A generation later, in 1791, Boswell’s life of Samuel Johnson on the brink of a new age might be seen as a vast and multiple name-drop, at least after Boswell met Johnson in 1763, since he boasts of his many famous acquaintances as he tells a life, with Johnson himself paraded as an improbable super-celebrity, though of humble birth and gross eating-habits. Boswell, as a Scottish country gentlemen, brags of his acquaintance endlessly, but even a masterpiece did not make it quickly respectable as a practise. In Franny and Zooey (1962) J. D. Salinger conceded you might name-drop provided you observed the unwritten law of adding something disparaging about the name you have just dropped. So somebody still needs to stand up for the practise which, though recent, is not without its justifications and uses. Name-dropping has consequences, after all, and as Boswell showed some of them are reputable.


I am a name-dropper, and I look back on a mingled record of successes, missed chances and fumbled passes. It is one thing to be shameless, which I am, another to be fulfilled. Unfulfilment usually comes from cowardice or lack of presence of mind. I once stood on a traffic-island near Piccadilly Circus, in March 1953, beside ex-king Edward VIII, who looked up at me as if eager to talk. He was agile, sunburnt and smiling; unfortunately the lights changed and he skipped across the street ahead of me, so that I saw the soles of his shoes, and the next day I read of his mother’s death. I once in the Vatican shook hands with Pope Pius XII, in a vast crowd, but no words between us were exchanged. Such failures are instructive, and Salinger’s advice is beside the point. You name-drop in order to quote, on the whole, and when nothing is said there is nothing to tell. What is said can be intrinsically important, after all, or important because of who said it. Historians will want to know and want to quote, I will give an example.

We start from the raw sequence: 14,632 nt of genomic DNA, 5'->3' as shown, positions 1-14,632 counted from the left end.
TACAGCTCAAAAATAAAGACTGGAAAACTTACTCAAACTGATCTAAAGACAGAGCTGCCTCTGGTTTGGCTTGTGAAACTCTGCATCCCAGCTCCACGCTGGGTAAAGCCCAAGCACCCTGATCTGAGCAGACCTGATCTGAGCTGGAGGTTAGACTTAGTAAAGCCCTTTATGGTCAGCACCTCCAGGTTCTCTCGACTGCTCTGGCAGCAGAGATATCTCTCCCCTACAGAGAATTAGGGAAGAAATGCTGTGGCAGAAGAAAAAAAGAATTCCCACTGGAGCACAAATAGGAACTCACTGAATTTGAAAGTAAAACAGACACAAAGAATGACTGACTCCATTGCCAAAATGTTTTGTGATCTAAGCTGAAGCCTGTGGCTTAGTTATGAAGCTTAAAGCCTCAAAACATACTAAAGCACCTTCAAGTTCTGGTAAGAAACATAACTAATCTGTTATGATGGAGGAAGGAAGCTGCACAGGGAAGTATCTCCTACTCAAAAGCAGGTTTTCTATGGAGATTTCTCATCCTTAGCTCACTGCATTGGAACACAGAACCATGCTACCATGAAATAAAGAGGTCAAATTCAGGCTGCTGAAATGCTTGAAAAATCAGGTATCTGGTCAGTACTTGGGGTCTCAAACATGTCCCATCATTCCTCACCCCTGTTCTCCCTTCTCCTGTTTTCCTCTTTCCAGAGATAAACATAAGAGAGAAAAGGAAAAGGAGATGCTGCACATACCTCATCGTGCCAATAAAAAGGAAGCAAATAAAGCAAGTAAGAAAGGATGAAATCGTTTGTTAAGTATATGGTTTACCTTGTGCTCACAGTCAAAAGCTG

I used to live in north Oxford near William Beveridge (1879-1963) some years after his 1942 report which founded the British National Health Service. Known in his last days as the Old Man at the Corner, he was little given to jokes – I can only recall one, and that unremarkable – and he lived out a long life in the Civil Service and ultimately as a member of the House of Commons and then of the Lords. In 1908 Winston Churchill, five years his senior and just appointed to his first cabinet office post by Asquith, had called him to the Board of Trade, and together as Edwardian radicals in their thirties they devised labour-exchanges and fought the growing abuse of sweatshops. They were complementary. Churchill by temperament was a reporter and a man of letters; Beveridge an Oxford Scot who loved above all statistics. In the 1920s he was to become the first director of the London School of Economics and in the 1930s the head of an Oxford College.

To propose a National Health Service at the height of a world war was a bombshell, and Labour, still a socialist party, had leaders who saw it as nothing less than a mortal threat. Ernest Bevin derided it as a Social Ambulance scheme, Hugh Dalton feared that Churchill, who in his youth had helped Asquith and Lloyd George to found the British welfare state, might use it to sweep the country, and Beatrice Webb on her deathbed dismissed it as a fantasy, though fortunately unlikely to be fulfilled. Socialism and state welfare were by then old enemies, ever since a German social-democratic opposition had voted against Bismarck’s workers’ insurance in 1883. To humanize capitalism was to prolong it, as the Left feared, and subsequent events do not suggest they were mistaken.

So there is a serious side to name-dropping, and I shall continue to drop the name of William Beveridge. This is not a matter for shame, and I feel no shame. I am a name-dropper.